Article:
Fourth and lastly, the business of safeguarding our national security, the obligation of protecting human rights is a burden shared by all of us. It is not only the military that should tackle our problem of security for it is our security that is at stake, not their security. Security interest is a collective interest where everybody has a significant stake. In the same vein, the rich and the powerful should not consider the protection of the rights of the poor and the powerless as peripheral problems just because for the moment their own rights are unthreatened. Sooner or later, they will find that they who default in protecting the rights of the many will end up without rights like the many. The apathy of those who can make a difference is the reason why violations of human rights continue to prosper. The worst enemy of human rights is not its non believers but the fence sitters who will not lift a finger despite their violations. “If we have learned anything from September 11” wrote New York Times, columnist Thomas Friedman, “it is that if you don’t visit a bad neighborhood, it will visit you.”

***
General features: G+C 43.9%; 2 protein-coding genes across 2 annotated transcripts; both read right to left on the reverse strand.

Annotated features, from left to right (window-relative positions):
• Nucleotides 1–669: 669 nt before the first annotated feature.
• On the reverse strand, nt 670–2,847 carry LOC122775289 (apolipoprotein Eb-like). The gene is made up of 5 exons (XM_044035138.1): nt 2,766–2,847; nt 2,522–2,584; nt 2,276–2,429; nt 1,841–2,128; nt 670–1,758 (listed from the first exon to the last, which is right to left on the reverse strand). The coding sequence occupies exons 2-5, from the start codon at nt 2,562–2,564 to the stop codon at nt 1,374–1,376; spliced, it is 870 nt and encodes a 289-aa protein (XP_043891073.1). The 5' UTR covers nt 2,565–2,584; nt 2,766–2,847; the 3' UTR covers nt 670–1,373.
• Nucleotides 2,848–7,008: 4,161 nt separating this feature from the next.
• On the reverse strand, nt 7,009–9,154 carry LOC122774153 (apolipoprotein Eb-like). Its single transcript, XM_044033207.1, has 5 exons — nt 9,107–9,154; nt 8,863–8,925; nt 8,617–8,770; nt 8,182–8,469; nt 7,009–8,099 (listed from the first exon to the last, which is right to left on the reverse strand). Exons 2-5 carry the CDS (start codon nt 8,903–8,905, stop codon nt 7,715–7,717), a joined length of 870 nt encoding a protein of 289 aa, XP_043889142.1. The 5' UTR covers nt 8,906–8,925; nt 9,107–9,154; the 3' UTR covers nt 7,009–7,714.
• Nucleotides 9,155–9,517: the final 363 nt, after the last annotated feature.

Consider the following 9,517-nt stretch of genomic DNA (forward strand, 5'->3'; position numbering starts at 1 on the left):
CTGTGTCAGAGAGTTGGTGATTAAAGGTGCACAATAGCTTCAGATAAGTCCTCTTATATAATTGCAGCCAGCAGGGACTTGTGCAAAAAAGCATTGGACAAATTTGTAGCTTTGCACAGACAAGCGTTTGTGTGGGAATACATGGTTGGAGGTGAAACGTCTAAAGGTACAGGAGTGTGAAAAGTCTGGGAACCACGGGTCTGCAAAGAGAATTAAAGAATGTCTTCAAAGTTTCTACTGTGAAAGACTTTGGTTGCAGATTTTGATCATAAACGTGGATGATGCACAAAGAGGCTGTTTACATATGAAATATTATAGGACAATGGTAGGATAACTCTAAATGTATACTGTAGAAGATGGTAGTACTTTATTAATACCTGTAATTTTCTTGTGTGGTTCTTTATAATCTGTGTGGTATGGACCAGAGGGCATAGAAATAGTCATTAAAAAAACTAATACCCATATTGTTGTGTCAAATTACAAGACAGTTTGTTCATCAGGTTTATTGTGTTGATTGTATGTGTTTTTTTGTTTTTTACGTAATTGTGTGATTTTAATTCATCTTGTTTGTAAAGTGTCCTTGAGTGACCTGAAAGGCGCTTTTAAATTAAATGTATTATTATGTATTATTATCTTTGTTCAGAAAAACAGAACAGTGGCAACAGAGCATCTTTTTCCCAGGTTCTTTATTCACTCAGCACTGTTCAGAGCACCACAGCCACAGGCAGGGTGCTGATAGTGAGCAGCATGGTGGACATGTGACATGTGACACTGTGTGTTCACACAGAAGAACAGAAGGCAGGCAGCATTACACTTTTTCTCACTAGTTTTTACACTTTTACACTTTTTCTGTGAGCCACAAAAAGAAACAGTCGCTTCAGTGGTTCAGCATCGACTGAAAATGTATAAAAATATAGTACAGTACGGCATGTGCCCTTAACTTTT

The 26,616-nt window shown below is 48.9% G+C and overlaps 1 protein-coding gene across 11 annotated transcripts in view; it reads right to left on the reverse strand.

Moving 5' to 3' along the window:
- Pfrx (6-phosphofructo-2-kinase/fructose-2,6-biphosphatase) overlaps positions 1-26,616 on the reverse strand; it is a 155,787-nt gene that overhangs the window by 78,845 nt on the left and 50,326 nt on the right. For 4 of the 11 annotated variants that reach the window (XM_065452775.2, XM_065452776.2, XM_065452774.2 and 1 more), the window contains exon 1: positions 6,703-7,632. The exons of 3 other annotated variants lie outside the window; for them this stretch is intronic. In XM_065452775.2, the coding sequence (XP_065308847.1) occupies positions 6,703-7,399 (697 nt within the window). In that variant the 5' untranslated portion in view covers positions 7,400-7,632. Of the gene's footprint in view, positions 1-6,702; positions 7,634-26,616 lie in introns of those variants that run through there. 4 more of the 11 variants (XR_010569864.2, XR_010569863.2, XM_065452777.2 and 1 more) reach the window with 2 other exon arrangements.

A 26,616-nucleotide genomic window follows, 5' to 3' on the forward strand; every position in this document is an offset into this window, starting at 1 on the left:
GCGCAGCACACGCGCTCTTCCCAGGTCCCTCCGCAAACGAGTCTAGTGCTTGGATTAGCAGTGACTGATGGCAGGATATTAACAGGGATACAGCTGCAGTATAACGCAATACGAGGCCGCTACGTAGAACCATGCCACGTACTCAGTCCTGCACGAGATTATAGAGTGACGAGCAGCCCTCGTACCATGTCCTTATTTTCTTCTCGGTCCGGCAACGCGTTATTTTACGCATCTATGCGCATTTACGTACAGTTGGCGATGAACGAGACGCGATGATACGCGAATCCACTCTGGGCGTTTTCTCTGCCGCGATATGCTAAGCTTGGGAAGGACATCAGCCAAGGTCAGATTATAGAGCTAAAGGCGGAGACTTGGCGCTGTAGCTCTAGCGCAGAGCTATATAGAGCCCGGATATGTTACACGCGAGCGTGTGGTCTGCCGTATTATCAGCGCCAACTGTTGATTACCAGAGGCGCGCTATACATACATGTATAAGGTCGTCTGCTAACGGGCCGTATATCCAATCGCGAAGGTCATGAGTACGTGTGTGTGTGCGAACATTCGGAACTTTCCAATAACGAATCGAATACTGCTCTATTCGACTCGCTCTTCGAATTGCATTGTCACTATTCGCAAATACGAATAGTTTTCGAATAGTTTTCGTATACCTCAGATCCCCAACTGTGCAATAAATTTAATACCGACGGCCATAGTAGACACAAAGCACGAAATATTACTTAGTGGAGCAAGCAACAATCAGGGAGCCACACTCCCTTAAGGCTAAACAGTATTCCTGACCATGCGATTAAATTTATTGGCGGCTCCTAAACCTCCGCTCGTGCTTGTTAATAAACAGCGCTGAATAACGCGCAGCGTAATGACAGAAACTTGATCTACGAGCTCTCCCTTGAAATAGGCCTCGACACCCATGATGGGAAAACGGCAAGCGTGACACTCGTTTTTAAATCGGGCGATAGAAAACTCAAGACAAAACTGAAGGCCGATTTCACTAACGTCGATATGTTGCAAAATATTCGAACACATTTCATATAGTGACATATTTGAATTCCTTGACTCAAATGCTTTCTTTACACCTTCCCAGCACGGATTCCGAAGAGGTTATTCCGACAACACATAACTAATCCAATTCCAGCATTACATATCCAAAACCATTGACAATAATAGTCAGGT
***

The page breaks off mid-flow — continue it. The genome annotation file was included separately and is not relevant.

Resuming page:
Our work of protecting human rights is not yet finished. With the incursions and threats of incursion to our human rights at this crucial moment in our history, the clarion call to each one of us is to consecrate our lives to the great cause of upholding our human rights. When Rizal turned his face towards the rising sun, he saw hope in a heroic people carrying on the fight. Let us not allow the shadow of ignorance, indifference or indolence eclipse this hope so that we may continue to see a tomorrow begin in the East.